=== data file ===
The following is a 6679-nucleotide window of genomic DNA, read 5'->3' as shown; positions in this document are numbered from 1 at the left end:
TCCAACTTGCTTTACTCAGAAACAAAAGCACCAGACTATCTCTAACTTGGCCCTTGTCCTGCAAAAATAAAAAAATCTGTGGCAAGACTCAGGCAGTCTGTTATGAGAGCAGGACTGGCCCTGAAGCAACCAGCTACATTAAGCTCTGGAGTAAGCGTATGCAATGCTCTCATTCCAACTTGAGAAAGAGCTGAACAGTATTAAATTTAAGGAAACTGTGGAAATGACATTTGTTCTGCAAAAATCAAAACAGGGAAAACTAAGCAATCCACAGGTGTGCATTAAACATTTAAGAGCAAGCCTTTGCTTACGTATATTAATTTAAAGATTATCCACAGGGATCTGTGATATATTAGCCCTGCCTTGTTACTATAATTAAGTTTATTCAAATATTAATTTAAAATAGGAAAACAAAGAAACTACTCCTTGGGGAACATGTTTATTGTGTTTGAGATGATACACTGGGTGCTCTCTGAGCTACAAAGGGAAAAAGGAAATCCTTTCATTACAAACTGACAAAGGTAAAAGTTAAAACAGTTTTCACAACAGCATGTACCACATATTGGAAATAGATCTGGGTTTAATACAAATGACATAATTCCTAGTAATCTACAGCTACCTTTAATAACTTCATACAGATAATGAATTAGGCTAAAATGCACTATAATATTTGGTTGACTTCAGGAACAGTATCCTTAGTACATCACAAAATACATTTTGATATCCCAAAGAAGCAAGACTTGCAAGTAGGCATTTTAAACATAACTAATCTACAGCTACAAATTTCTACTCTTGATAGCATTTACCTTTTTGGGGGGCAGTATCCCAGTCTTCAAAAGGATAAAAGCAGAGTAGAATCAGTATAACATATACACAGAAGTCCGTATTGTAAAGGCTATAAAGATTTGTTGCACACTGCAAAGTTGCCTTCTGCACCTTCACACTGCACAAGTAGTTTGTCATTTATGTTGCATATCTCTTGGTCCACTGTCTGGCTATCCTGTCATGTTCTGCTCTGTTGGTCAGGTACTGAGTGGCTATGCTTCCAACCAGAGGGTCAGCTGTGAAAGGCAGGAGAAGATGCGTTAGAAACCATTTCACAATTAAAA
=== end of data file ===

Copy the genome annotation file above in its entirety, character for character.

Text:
The following is a 6679-nucleotide window of genomic DNA, read 5'->3' as shown; positions in this document are numbered from 1 at the left end:
TCCAACTTGCTTTACTCAGAAACAAAAGCACCAGACTATCTCTAACTTGGCCCTTGTCCTGCAAAAATAAAAAAATCTGTGGCAAGACTCAGGCAGTCTGTTATGAGAGCAGGACTGGCCCTGAAGCAACCAGCTACATTAAGCTCTGGAGTAAGCGTATGCAATGCTCTCATTCCAACTTGAGAAAGAGCTGAACAGTATTAAATTTAAGGAAACTGTGGAAATGACATTTGTTCTGCAAAAATCAAAACAGGGAAAACTAAGCAATCCACAGGTGTGCATTAAACATTTAAGAGCAAGCCTTTGCTTACGTATATTAATTTAAAGATTATCCACAGGGATCTGTGATATATTAGCCCTGCCTTGTTACTATAATTAAGTTTATTCAAATATTAATTTAAAATAGGAAAACAAAGAAACTACTCCTTGGGGAACATGTTTATTGTGTTTGAGATGATACACTGGGTGCTCTCTGAGCTACAAAGGGAAAAAGGAAATCCTTTCATTACAAACTGACAAAGGTAAAAGTTAAAACAGTTTTCACAACAGCATGTACCACATATTGGAAATAGATCTGGGTTTAATACAAATGACATAATTCCTAGTAATCTACAGCTACCTTTAATAACTTCATACAGATAATGAATTAGGCTAAAATGCACTATAATATTTGGTTGACTTCAGGAACAGTATCCTTAGTACATCACAAAATACATTTTGATATCCCAAAGAAGCAAGACTTGCAAGTAGGCATTTTAAACATAACTAATCTACAGCTACAAATTTCTACTCTTGATAGCATTTACCTTTTTGGGGGGCAGTATCCCAGTCTTCAAAAGGATAAAAGCAGAGTAGAATCAGTATAACATATACACAGAAGTCCGTATTGTAAAGGCTATAAAGATTTGTTGCACACTGCAAAGTTGCCTTCTGCACCTTCACACTGCACAAGTAGTTTGTCATTTATGTTGCATATCTCTTGGTCCACTGTCTGGCTATCCTGTCATGTTCTGCTCTGTTGGTCAGGTACTGAGTGGCTATGCTTCCAACCAGAGGGTCAGCTGTGAAAGGCAGGAGAAGATGCGTTAGAAACCATTTCACAATTAAAA